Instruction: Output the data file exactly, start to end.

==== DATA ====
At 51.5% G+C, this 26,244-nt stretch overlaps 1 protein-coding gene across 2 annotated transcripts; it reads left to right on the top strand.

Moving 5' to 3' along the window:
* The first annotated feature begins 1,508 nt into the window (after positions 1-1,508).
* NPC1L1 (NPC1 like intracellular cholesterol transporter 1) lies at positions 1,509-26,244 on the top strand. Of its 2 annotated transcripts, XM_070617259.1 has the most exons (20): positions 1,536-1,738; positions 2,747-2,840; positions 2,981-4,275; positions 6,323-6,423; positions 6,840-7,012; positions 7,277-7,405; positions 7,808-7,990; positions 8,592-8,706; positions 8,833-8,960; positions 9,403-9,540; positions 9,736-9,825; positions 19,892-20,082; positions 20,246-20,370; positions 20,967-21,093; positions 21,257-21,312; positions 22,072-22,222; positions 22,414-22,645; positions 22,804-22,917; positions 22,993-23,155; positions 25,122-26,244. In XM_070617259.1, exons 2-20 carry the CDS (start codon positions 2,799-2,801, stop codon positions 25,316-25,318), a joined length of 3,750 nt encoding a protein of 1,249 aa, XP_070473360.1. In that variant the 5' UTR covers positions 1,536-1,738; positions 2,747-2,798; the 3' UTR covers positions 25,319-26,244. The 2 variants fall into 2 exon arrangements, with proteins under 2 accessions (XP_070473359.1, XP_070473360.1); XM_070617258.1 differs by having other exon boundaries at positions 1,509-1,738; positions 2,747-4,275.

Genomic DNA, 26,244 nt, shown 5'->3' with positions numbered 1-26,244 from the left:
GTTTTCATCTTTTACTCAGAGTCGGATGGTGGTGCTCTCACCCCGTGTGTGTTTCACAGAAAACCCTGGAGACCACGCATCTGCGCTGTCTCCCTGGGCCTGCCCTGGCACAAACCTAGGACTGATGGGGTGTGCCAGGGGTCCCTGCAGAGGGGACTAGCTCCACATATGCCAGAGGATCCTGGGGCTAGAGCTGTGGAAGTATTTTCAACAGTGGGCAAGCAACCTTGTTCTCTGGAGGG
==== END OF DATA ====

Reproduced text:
At 51.5% G+C, this 26,244-nt stretch overlaps 1 protein-coding gene across 2 annotated transcripts; it reads left to right on the top strand.

Moving 5' to 3' along the window:
* The first annotated feature begins 1,508 nt into the window (after positions 1-1,508).
* NPC1L1 (NPC1 like intracellular cholesterol transporter 1) lies at positions 1,509-26,244 on the top strand. Of its 2 annotated transcripts, XM_070617259.1 has the most exons (20): positions 1,536-1,738; positions 2,747-2,840; positions 2,981-4,275; positions 6,323-6,423; positions 6,840-7,012; positions 7,277-7,405; positions 7,808-7,990; positions 8,592-8,706; positions 8,833-8,960; positions 9,403-9,540; positions 9,736-9,825; positions 19,892-20,082; positions 20,246-20,370; positions 20,967-21,093; positions 21,257-21,312; positions 22,072-22,222; positions 22,414-22,645; positions 22,804-22,917; positions 22,993-23,155; positions 25,122-26,244. In XM_070617259.1, exons 2-20 carry the CDS (start codon positions 2,799-2,801, stop codon positions 25,316-25,318), a joined length of 3,750 nt encoding a protein of 1,249 aa, XP_070473360.1. In that variant the 5' UTR covers positions 1,536-1,738; positions 2,747-2,798; the 3' UTR covers positions 25,319-26,244. The 2 variants fall into 2 exon arrangements, with proteins under 2 accessions (XP_070473359.1, XP_070473360.1); XM_070617258.1 differs by having other exon boundaries at positions 1,509-1,738; positions 2,747-4,275.

Genomic DNA, 26,244 nt, shown 5'->3' with positions numbered 1-26,244 from the left:
GTTTTCATCTTTTACTCAGAGTCGGATGGTGGTGCTCTCACCCCGTGTGTGTTTCACAGAAAACCCTGGAGACCACGCATCTGCGCTGTCTCCCTGGGCCTGCCCTGGCACAAACCTAGGACTGATGGGGTGTGCCAGGGGTCCCTGCAGAGGGGACTAGCTCCACATATGCCAGAGGATCCTGGGGCTAGAGCTGTGGAAGTATTTTCAACAGTGGGCAAGCAACCTTGTTCTCTGGAGGG